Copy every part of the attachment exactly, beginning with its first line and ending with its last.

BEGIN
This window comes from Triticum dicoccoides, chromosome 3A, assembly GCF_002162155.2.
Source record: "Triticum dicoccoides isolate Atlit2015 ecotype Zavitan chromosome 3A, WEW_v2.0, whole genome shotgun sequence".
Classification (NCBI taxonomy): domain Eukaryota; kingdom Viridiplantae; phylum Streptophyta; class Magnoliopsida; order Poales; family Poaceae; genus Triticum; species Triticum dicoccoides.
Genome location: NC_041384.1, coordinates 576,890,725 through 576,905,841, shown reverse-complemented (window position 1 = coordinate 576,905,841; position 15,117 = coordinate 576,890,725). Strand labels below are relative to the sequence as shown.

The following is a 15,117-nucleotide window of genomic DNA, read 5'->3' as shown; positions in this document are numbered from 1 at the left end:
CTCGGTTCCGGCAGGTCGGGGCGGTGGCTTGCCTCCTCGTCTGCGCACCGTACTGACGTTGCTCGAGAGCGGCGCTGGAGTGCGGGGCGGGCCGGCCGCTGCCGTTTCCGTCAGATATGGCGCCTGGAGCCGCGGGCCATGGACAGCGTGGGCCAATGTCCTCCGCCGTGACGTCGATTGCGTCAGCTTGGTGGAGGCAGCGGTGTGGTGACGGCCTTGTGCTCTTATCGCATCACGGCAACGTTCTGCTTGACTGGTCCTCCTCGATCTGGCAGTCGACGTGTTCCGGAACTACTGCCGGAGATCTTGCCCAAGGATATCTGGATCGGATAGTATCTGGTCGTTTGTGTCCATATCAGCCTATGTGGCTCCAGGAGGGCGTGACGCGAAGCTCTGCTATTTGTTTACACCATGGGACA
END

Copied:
This window comes from Triticum dicoccoides, chromosome 3A, assembly GCF_002162155.2.
Source record: "Triticum dicoccoides isolate Atlit2015 ecotype Zavitan chromosome 3A, WEW_v2.0, whole genome shotgun sequence".
Classification (NCBI taxonomy): domain Eukaryota; kingdom Viridiplantae; phylum Streptophyta; class Magnoliopsida; order Poales; family Poaceae; genus Triticum; species Triticum dicoccoides.
Genome location: NC_041384.1, coordinates 576,890,725 through 576,905,841, shown reverse-complemented (window position 1 = coordinate 576,905,841; position 15,117 = coordinate 576,890,725). Strand labels below are relative to the sequence as shown.

The following is a 15,117-nucleotide window of genomic DNA, read 5'->3' as shown; positions in this document are numbered from 1 at the left end:
CTCGGTTCCGGCAGGTCGGGGCGGTGGCTTGCCTCCTCGTCTGCGCACCGTACTGACGTTGCTCGAGAGCGGCGCTGGAGTGCGGGGCGGGCCGGCCGCTGCCGTTTCCGTCAGATATGGCGCCTGGAGCCGCGGGCCATGGACAGCGTGGGCCAATGTCCTCCGCCGTGACGTCGATTGCGTCAGCTTGGTGGAGGCAGCGGTGTGGTGACGGCCTTGTGCTCTTATCGCATCACGGCAACGTTCTGCTTGACTGGTCCTCCTCGATCTGGCAGTCGACGTGTTCCGGAACTACTGCCGGAGATCTTGCCCAAGGATATCTGGATCGGATAGTATCTGGTCGTTTGTGTCCATATCAGCCTATGTGGCTCCAGGAGGGCGTGACGCGAAGCTCTGCTATTTGTTTACACCATGGGACA